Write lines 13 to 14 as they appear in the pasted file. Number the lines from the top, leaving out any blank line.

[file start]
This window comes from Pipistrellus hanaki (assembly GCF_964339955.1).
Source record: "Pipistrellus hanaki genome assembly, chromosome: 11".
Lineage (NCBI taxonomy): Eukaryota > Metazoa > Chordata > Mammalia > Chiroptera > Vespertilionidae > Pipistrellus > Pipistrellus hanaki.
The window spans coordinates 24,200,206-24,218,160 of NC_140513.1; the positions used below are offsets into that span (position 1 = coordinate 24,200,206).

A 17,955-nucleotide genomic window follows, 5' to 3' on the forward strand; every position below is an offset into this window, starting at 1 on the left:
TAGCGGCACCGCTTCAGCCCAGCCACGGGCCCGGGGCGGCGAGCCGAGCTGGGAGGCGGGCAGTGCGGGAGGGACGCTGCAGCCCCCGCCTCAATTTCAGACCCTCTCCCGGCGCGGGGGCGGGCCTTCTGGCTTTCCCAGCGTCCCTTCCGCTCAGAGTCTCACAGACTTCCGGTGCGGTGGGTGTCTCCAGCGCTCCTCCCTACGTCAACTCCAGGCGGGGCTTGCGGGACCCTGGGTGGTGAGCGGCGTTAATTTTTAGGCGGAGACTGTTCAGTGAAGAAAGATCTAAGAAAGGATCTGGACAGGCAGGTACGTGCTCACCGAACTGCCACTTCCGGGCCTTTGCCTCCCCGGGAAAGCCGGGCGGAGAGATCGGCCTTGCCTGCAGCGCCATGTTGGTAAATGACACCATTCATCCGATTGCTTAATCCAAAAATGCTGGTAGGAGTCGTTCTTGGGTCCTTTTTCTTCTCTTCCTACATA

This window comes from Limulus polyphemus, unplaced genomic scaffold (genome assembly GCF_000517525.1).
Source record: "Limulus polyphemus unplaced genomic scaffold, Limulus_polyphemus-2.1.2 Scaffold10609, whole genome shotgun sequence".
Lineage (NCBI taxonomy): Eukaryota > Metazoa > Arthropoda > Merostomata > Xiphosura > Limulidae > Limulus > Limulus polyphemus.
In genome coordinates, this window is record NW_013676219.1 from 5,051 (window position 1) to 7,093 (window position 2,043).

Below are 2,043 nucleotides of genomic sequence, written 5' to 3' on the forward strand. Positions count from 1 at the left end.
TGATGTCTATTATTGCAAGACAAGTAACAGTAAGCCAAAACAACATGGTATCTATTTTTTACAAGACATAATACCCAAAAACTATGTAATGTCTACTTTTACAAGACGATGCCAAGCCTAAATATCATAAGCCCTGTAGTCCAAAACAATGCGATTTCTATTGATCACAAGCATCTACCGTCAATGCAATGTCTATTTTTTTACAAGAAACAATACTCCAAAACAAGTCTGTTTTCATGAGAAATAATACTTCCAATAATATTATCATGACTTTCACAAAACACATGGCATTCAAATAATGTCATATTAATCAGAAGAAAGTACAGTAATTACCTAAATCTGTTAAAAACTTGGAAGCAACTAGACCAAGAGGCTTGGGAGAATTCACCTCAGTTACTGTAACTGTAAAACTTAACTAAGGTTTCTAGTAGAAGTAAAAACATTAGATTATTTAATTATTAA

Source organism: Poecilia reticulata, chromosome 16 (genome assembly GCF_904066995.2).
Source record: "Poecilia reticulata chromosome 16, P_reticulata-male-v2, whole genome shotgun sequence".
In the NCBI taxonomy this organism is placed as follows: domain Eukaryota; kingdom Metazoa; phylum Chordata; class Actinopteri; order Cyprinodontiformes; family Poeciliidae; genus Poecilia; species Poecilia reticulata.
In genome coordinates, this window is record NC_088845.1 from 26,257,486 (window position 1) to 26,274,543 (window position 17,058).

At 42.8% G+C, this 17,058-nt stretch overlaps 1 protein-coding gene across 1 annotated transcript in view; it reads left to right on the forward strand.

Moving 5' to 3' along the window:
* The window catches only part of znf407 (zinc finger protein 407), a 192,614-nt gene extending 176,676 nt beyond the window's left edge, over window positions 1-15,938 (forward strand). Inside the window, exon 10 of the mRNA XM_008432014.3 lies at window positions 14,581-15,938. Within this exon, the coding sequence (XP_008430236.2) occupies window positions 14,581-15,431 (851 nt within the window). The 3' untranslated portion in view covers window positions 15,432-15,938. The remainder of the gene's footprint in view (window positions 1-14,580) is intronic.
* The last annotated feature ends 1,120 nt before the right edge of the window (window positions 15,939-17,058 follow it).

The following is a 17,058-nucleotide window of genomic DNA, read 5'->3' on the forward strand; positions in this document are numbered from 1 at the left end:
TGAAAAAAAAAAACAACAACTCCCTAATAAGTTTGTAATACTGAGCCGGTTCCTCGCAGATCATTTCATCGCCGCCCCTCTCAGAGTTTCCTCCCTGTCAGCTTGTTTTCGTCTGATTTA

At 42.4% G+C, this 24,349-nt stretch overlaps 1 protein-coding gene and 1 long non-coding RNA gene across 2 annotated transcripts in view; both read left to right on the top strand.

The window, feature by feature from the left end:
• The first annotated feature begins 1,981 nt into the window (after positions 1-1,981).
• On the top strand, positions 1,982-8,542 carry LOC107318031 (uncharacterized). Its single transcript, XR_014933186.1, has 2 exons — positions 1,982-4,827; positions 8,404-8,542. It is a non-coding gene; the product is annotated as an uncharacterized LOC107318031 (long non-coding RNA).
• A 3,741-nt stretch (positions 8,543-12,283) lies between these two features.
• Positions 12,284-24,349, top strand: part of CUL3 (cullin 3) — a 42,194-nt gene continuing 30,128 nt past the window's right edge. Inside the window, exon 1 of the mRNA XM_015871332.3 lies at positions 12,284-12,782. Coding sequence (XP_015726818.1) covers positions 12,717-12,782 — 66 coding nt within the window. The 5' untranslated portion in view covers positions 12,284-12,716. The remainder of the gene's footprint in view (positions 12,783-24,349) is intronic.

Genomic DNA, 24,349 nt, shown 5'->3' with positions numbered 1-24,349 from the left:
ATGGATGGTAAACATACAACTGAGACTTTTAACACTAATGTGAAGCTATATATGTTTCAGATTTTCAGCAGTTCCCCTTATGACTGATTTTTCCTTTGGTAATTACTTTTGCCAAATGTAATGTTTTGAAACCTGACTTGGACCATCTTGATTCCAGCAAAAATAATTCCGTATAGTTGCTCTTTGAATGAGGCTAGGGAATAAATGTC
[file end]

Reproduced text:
Source organism: Poecilia reticulata, chromosome 16 (genome assembly GCF_904066995.2).
Source record: "Poecilia reticulata chromosome 16, P_reticulata-male-v2, whole genome shotgun sequence".